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RVing with Cats: Taking Your Adventure Pets on the Road

Two cats resting in outdoor enclosure
There are many well-documented health benefits of owning cats or other pets. Perhaps most obviously, they provide companionship. Life on the road can be lonely, especially when you first start, and bringing along a feline friend is a great way to reduce loneliness. Life on the road can also be stressful. You can’t always count on a spectacular sunset or breathtaking view to calm your nerves. Cats are a great source of comfort and stress relief, and they’re great for your overall happiness and well-being.

But most importantly, cats, like most pets, are part of the family. When you hit the road, you want your family there with you. Cats do bring some unique challenges, though. There isn’t a single right answer for how to address those challenges, but we hope that sharing our problems and solutions can help other RVers feel more confident and comfortable traveling with their cats.

My partner Sushila and I adopted our two cats, Ollie and Mango, while living our sticks-and-bricks life. When we decided to hit the road in an RV, we knew they’d be joining us.

Where to Put the Litter Box?

If you have cats and are planning to take them on the road, your first thought was almost certainly, “what will I do with the litter box.” They’re messy, smelly, and, especially in a tiny space, they can really get in the way.

 

One of our big goals was to not need to move the litter box on travel days. Our first six months on the road included a lot of those (oops), and we have enough to pick up and move out of the way without the litter box adding to it. We were also a little concerned that moving the litter box around, especially on moving days, would cause additional stress for the cats, and we wanted to avoid that possibility.

 

Our second goal was to minimize the mess the cats could make tracking litter around the RV. If you own cats, you’re probably laughing at how futile this effort was, but nevertheless, the fewer times per day I need to vacuum litter, the better.

 

We travel in a fifth wheel, and we opted to carve out a space in our basement (the pass-through storage area under the bedroom) to keep the litter box. We cut a hole in the steps leading to our bedroom, and a walkway leads the cats to an enclosed space in the basement for the litter box.

There are a couple downsides to this approach. First, we lost some high-value space from our primary storage area. Second, it required extra effort at the start to build an enclosure for the litter box that could keep the cats from roaming free in the RV’s underbelly. For us, the benefits far outweighed the costs.

The biggest benefit is that the litter box is out of the way. It has a dedicated space that is usable and accessible whether we’re stationary or on the move. Importantly, we can access the litter box by opening our outside storage bin, and this greatly reduces the mess associated with scooping litter. It also reduces smells inside the RV living space. Finally, it helps reduce the litter that is tracked into the RV since the cats are forced to walk a few feet across a litter-catching pad before they are back inside.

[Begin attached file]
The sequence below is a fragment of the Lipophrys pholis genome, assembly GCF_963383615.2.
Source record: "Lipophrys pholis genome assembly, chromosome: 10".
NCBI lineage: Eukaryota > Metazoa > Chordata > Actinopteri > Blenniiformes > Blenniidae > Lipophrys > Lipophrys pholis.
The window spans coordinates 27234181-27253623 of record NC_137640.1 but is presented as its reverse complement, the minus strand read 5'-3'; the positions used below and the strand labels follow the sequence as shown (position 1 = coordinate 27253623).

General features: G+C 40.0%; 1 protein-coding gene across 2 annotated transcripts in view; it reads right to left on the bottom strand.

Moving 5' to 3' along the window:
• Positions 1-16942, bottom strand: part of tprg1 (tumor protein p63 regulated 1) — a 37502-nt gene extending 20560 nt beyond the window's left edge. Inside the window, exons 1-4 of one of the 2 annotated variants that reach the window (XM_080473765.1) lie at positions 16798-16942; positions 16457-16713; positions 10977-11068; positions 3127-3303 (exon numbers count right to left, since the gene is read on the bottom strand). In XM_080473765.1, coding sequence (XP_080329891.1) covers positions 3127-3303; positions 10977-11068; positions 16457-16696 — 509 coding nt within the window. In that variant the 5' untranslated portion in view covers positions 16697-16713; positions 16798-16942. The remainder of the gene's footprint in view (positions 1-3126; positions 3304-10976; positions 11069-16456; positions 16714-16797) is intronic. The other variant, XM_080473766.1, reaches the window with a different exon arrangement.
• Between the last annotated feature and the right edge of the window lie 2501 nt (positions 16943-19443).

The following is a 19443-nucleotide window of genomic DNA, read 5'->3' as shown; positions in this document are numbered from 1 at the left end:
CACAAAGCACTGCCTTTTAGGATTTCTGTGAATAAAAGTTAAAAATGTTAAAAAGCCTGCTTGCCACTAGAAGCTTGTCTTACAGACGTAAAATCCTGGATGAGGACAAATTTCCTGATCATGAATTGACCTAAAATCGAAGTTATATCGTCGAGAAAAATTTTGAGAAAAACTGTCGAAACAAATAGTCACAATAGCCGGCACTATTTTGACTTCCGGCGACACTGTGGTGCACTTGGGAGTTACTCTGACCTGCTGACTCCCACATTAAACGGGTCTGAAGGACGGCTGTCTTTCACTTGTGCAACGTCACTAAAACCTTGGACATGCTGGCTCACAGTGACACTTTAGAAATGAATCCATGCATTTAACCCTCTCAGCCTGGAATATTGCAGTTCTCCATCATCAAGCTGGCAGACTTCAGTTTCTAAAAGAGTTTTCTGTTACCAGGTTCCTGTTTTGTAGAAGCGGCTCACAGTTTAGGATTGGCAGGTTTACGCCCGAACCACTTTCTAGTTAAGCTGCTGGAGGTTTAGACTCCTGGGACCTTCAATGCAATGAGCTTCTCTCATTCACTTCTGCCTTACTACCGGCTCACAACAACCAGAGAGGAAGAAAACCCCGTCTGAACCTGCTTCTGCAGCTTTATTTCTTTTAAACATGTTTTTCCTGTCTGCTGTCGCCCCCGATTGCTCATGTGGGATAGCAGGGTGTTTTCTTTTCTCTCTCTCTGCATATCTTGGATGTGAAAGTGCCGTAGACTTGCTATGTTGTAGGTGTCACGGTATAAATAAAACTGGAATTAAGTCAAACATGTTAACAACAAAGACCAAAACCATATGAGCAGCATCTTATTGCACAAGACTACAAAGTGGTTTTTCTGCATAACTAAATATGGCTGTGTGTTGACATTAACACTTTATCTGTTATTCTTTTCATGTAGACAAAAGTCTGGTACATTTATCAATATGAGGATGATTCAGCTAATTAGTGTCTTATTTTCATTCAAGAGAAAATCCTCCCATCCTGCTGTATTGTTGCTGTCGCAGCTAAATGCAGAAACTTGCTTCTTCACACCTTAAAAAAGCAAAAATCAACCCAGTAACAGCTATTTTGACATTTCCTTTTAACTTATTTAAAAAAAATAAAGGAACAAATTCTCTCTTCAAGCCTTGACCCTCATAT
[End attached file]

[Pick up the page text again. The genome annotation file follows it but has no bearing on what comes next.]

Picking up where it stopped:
While our particular setup is pretty specific to fifth wheels, we’ve seen similar setups in Class A’s using a hole through the floor or Class C’s with a space under the bed. If you can find a way to give the litter box a dedicated space where it doesn’t encroach on your living space, it can go a long way to making traveling with your cats more comfortable.

Making the RV Interior Cat-Friendly

If your cats are anything like ours, they prefer to find the highest spot available to look down on us and sleep. Our sticks and bricks home had a couple good perches for them, and we wanted to give them the same thing in the RV. Our fifth wheel has a large back window that is the perfect place to mount a cat bed. Of course, we also want to be able to close the window shades at night. A suction-cup window seat seemed like a good option; however, we quickly discovered that sticking and unsticking the suction cups every day rapidly decreased their ability to stay on the window. Instead, we slightly modified the bed so we could easily disconnect it from the suction cups, leaving them stuck to the window, so we can close the shades. It is a low maintenance solution for us, and it’s our cats’ favorite place to lounge.

Outdoor Access for RV Cats

Some cats are perfectly happy spending their entire lives indoors. Ours certainly seemed to be prior to RVing. We tried taking them outside a few times, and to say it went poorly is an understatement. We know it’s important for our cats to be active, though, and we know that environmental enrichment is important for their wellbeing. The RV doesn’t provide much space for either, so we persisted in training them to enjoy the outdoors.

We started small. A few minutes of harness training here and there; a few minutes of sitting on the RV steps. Before long, they were used to the harnesses and hooked on exploring outside. They come running to the door when they hear the Velcro of their harnesses now. They love going for walks and exploring our ever-changing surroundings.